Under the skin: knowing the body
Under the skin: knowing the body
Though images of anatomical dissections were generally produced for and used by teachers and students, they were also viewed by non-specialists including the general public.
Some anatomical illustrations were created specifically for an audience with limited medical knowledge. Artists and publishers faced a new challenge: how do you simplify human anatomy for a non-medical audience?
The resulting illustrations use bold and arresting images to capture and hold attention. Moving parts make the books fun to use and help to represent different layers without the need for lengthy explanations or multiple illustrations.
Volvelle showing female anatomy, in Bodyscope. Ralph H Segal, published New York, 1948.
Large rotating card discs – called volvelles – are used in this book to reveal the different functions of the body, including the circulatory, respiratory, excretory and reproductive systems.
Over four pages the book gives a general overview of anatomy and the history of medicine, as a fun reference guide for all the family. The bodies shown are stereotypical young, white, blonde ‘ideals’ of American good health.
Fold-out illustration showing the anatomy of the head
Fold-out illustration showing the anatomy of the head, in La nuova medicina naturale. Friedrich Eduard Bilz, published Leipzig, c.1895.
These lift-the-flap pictures have an almost cartoon-like quality, with bright colours and simple lines. They are from a very popular guide to ‘natural’ medicine that relies on diet, water, air and light and avoids professional medical care.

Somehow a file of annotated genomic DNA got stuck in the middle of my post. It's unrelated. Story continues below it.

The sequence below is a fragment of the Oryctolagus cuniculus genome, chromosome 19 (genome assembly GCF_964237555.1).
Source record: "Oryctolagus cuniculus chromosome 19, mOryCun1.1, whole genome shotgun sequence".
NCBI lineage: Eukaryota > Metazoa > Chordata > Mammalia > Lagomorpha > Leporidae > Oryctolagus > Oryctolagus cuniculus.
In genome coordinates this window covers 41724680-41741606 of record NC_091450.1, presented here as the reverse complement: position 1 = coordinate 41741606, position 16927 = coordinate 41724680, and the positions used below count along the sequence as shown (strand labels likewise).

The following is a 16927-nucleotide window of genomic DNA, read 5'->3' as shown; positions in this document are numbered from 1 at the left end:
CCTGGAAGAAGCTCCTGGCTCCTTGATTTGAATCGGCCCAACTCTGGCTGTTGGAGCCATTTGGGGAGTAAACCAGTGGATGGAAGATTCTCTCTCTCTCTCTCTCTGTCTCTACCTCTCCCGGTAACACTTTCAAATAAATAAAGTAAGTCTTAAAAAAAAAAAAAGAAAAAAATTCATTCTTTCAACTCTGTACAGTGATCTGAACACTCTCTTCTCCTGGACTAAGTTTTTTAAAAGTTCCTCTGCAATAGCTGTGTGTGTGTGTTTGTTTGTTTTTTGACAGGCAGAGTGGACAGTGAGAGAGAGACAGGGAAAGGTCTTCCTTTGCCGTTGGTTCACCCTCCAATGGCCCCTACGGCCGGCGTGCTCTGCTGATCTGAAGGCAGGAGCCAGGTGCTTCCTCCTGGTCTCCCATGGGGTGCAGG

Printed anatomical lift-the-flap books were first developed in the 16th century, but were most prevalent in the late 19th century, when colour printing technology became cheaper and more accurate.
Representing the female body
LEFT: The abdomen and womb in late pregnancy, in Sōmatographia anthrōpinē. Or, A description of the body of man. Text by Helkiah Crooke, abridged by Alexander Read, illustrations after various models, published London, 1634.
The Royal College of Physicians tried to ban the first edition of this book, called Mikrokosmogaphia, because the language it used to describe anatomy – English – was considered inappropriate. Latin was the preferred language of learned scholars, and was not understood by most people in the country.
The physicians were particularly concerned that these woodcut illustrations of the reproductive system were indecent and could corrupt public morals, and recommended that they be removed from all copies.
RIGHT: Fernande. Adelaide Damoah, ink on hand made cotton rag paper, 2018.
Adelaide Damoah is a painter and performance artist who uses her body as a printing tool to create her works.
By using this technique, Damoah takes direct control of how she – as a black woman – is depicted. She challenges the sexual and racial stereotypes of, in her own words, ‘passive female bodies, ripe for objectification and sexualisation by the male gaze’, which are pervasive in artistic and medical representations.
Damoah’s life-size body prints are individual and personal images. They are visually similar to the anatomical tables displayed upstairs. These tables preserve the bodies of people who lived and died 350 years ago. However, any direct personal connection to these individuals has been lost because their identities were not recorded when the tables were made.
‘Fernande’ is part of the series ‘Muse, Model or Mistress?, inspired by the monologues for the muses of Picasso written by Brian McAvera and performed at Gallery Different in September 2018.
LEFT: Anatomy of the female abdomen and reproductive organs, in Anatomie iconoclastique. Gustave Joseph Witkowski, published Paris, 1874 .
The garish colouring and explicit subject matter of this multi-layered illustration is a stark contrast to what we might think of as ‘scientific’ illustration.
The many layers of flaps provide a very direct, three-dimensional representation of the body, suitable for teaching a non-specialist audience. However, the level of detail and choice of subject suggests it may have been intended for a medical audience.